The goals of the project were to determine the carrying capacity (how many people the land could hold) and devise a development plan for the land that would be ecologically sound and good for the town. We were each assigned a plot of land -- my group's included the Shaman's Rock, so we had to be particularly careful about religious beliefs in the town and make sure that we had a lot of resident input. Everyone did an awesome job on the projects, especially considering that we only had about two days to do the whole thing.
Here's an excerpt from my journal about the presentations: "Friday we gave our presentations. Question time was really strange because Arkady did not allow students to ask questions until the professors had asked and the hotel owner had asked. We weren't really allowed to have discussion either, which is completely opposite of what we experience at HWS ... "
Leaving the island was bittersweet -- we all had a lot of fun there but we knew that trail building was also going to be pretty awesome. We had a little time in Irkutsk to get lunch, and met with the leaders of the Great Baikal Trail before climbing on the bus that runs about twice daily from Irkutsk to Bolshoe Goloustnoe (BG).
On the first night in BG, I wrote in my journal: "The house I'm staying in is awesome -- not what I expected at all. There's a really nice computer in it, but no running water; an outhouse, a banya instead of a shower, and no phone lines (they're hoping next fall). It's a strange dichotomy of old and new -- didn't phones come before computers?"
I had that impression a lot of the time in Russia. Things had a funny mixture of old and new: very old cars, with new cassette or CD players installed. Internet cafés everywhere but the water in the city still gets turned off periodically to check the pipes. I think (but haven't been taught this) that it's because Russia as a democratic capitalist society is so young that it hasn't had time to grow into itself yet. I hope to go back from time to time, and see how it changes.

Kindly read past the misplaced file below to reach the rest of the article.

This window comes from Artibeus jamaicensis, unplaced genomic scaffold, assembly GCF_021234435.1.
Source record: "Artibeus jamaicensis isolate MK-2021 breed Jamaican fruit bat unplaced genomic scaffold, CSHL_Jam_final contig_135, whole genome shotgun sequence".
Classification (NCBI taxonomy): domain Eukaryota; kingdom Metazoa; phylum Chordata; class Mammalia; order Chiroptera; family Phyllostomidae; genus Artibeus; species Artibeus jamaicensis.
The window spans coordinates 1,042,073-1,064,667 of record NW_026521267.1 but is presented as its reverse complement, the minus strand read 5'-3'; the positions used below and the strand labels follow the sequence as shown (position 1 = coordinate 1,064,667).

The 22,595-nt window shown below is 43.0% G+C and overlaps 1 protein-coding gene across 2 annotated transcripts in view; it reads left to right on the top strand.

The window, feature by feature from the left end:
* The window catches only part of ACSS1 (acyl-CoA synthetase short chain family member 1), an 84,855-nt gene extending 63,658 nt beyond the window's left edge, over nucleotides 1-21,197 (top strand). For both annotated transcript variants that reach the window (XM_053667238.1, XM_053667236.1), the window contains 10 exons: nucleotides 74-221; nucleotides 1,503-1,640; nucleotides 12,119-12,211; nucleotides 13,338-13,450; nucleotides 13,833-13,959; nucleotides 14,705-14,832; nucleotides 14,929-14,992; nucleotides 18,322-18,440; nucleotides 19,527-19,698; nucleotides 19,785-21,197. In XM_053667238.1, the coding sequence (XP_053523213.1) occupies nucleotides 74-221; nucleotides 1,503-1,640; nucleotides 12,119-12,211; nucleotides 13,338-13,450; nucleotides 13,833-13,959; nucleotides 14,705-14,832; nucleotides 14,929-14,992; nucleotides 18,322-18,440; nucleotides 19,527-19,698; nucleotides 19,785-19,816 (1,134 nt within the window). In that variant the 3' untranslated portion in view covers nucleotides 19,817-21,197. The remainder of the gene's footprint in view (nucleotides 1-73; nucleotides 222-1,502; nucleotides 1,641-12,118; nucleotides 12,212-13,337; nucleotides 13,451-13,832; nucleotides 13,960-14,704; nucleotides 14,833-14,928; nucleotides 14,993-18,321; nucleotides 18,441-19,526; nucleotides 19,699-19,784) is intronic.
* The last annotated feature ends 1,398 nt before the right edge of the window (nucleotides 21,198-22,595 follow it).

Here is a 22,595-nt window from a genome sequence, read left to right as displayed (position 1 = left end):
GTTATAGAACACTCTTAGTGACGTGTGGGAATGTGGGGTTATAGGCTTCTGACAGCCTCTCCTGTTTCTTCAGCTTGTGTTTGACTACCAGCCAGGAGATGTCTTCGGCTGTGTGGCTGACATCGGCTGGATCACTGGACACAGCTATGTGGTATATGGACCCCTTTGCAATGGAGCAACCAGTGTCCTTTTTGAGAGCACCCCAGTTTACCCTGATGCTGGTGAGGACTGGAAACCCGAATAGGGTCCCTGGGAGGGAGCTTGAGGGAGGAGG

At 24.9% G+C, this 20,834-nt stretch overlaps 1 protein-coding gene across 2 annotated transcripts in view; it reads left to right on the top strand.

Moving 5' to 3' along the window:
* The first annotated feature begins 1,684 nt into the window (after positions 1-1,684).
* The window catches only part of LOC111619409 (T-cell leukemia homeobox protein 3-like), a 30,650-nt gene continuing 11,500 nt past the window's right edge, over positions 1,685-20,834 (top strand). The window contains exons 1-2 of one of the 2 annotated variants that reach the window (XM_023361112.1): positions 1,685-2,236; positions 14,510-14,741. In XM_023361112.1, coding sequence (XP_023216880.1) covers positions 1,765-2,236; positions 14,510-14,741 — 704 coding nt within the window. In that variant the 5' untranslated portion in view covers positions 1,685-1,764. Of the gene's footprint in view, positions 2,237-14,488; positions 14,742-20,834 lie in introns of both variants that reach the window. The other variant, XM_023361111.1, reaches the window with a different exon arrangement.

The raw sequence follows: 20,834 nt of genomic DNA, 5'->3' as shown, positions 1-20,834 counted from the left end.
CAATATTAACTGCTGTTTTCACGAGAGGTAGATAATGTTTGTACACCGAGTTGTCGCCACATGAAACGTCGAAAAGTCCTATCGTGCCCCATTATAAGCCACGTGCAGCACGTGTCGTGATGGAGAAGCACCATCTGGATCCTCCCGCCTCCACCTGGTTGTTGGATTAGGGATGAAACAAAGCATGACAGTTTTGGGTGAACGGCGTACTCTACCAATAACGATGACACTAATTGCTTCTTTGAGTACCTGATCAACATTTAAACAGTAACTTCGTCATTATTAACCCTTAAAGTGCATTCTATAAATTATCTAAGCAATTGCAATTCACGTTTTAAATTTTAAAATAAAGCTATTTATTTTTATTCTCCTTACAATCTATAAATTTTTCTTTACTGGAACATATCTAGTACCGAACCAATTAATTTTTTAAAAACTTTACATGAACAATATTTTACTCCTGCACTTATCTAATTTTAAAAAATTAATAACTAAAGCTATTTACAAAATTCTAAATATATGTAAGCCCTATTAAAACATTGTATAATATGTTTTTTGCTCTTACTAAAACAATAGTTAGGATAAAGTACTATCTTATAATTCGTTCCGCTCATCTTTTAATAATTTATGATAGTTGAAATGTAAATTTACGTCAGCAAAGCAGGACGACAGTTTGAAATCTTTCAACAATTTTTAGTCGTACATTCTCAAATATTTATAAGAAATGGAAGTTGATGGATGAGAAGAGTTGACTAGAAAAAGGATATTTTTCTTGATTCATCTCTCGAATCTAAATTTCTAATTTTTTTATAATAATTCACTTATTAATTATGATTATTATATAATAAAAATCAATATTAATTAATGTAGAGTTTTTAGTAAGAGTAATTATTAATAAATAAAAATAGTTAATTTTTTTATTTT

The people who run the Great Baikal Trail organization are our age. It's amazing how young they are and how much they already do. The girl I lived with, officially our translator, was 19 and had three exams the day after returning from trail building. Vladimir, the guy with expertise, was also a riot: he had the stereotypical Russian accent when speaking English.
We had three days set aside for building trails, and finished the whole trail to the Sacred Mountain. That was followed by lots of time planned for cultural activities. We visited a church service and the Dry Lake, and heard buryat and Russian folk groups. We also learned how to spin wool, crochet, and carve spoons.
We played lots of games with our Russian hosts and learned a lot about their culture. A lot of their games involved an audience and a couple of guinea pigs to play the joke on, which was pretty amusing -- I was never the guinea pig.
Our time in BG was probably the best all of us had. Most of us had gotten used to -- and were even enjoying -- the food. Everyone had gotten to know each other, so we felt really comfortable working in groups to get the trail done, and making idiots of ourselves during the games.
Going to Russia was one of the best things I've done: it was an amazing learning experience and we all had so much fun together. I made connections that would not have been possible had I not gone, and I've decided that I definitely want to return to Russia some day.
I hope this experience will be available to students again next year.